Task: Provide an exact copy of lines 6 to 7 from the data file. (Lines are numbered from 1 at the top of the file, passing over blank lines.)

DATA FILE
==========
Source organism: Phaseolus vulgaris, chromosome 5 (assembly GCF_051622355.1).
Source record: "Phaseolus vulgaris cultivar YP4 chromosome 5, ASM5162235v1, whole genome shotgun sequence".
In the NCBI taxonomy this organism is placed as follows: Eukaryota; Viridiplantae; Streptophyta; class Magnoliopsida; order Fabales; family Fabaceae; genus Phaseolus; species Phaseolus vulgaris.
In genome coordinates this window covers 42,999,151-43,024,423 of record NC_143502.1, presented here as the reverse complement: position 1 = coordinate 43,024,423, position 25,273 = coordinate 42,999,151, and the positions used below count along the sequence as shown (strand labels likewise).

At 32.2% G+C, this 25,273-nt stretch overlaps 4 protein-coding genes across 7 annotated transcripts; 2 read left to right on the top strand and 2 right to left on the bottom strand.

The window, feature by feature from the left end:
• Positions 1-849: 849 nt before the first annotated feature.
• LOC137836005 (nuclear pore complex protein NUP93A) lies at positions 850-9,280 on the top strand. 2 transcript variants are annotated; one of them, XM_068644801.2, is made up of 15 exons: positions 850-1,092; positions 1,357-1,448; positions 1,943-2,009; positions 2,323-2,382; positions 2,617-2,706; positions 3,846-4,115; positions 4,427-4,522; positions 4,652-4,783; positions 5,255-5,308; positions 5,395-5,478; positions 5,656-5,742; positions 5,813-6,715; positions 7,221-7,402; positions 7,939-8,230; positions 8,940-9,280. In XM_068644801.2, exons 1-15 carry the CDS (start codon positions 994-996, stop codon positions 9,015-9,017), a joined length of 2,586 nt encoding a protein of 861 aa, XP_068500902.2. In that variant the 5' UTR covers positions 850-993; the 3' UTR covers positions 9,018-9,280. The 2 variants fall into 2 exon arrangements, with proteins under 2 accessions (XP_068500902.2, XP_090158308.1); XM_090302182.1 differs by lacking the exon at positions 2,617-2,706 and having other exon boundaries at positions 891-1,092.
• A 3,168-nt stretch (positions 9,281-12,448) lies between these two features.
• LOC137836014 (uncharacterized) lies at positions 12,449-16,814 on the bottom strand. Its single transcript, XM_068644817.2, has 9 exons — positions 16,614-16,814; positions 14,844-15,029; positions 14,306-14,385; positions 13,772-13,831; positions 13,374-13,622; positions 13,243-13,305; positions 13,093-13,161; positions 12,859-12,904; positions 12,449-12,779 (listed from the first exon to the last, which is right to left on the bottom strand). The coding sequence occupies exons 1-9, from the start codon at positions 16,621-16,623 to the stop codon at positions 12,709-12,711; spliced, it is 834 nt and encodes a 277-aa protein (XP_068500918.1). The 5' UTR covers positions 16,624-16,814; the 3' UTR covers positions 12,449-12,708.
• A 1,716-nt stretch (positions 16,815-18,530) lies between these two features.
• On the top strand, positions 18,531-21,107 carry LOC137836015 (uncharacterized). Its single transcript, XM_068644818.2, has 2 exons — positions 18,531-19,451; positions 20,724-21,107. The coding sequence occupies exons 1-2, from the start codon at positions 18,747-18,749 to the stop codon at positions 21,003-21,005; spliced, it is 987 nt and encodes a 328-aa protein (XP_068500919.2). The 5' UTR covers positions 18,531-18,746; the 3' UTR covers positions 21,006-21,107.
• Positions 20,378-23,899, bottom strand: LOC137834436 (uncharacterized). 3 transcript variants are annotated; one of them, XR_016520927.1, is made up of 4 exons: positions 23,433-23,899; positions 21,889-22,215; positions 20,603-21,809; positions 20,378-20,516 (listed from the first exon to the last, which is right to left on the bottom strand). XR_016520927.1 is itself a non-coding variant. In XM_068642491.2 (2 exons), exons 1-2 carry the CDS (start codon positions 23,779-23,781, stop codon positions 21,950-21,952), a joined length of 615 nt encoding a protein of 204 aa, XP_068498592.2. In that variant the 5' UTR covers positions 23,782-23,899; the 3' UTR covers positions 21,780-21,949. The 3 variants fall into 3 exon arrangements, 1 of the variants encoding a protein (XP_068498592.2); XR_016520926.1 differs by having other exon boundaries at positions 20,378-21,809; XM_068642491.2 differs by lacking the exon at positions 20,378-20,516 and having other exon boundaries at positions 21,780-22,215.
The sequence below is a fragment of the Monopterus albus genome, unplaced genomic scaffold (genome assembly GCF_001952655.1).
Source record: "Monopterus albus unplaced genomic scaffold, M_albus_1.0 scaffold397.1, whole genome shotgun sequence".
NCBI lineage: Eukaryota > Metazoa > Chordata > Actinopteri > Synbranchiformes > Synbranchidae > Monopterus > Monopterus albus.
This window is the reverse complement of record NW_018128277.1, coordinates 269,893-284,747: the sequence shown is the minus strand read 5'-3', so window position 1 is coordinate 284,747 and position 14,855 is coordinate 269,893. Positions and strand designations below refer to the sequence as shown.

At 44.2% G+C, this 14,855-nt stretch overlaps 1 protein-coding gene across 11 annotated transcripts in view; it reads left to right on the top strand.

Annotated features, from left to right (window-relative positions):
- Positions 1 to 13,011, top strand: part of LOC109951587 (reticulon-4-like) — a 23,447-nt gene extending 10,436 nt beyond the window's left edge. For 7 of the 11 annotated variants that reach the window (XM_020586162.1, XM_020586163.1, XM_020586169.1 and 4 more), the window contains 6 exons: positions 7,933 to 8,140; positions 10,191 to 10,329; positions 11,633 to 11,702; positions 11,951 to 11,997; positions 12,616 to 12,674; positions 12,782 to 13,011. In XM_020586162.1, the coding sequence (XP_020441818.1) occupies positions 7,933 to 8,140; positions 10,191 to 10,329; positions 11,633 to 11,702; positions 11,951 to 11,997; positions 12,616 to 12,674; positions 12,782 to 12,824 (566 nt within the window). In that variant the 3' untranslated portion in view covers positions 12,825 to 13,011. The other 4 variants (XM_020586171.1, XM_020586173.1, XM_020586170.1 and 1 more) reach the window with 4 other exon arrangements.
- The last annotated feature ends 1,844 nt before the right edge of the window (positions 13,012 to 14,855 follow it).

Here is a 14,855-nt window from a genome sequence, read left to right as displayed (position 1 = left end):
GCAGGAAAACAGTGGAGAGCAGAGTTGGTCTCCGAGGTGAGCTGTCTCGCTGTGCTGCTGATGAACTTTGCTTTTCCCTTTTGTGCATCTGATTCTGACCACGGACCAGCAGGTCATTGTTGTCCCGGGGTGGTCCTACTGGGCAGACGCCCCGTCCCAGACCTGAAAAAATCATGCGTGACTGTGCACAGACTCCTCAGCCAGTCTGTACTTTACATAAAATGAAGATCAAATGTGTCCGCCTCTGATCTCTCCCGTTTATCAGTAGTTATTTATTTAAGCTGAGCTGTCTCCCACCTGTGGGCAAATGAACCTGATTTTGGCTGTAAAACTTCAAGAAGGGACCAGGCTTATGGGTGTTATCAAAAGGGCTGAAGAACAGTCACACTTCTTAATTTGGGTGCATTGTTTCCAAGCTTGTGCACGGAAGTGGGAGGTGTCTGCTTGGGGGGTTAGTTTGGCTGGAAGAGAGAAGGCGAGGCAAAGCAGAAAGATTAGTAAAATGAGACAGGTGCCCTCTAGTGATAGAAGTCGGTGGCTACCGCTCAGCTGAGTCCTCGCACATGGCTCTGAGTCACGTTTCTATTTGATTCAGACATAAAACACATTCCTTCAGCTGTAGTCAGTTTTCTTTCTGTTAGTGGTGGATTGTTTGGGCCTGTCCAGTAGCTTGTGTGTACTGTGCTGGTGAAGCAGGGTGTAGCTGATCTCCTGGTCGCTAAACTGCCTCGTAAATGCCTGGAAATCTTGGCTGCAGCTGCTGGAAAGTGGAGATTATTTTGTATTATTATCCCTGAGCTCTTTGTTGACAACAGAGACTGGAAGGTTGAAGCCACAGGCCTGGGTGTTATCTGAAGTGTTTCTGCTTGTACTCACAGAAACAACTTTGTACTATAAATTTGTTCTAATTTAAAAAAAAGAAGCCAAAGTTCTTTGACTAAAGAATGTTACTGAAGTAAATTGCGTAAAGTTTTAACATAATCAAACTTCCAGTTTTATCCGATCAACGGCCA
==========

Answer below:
The window, feature by feature from the left end:
• Positions 1-849: 849 nt before the first annotated feature.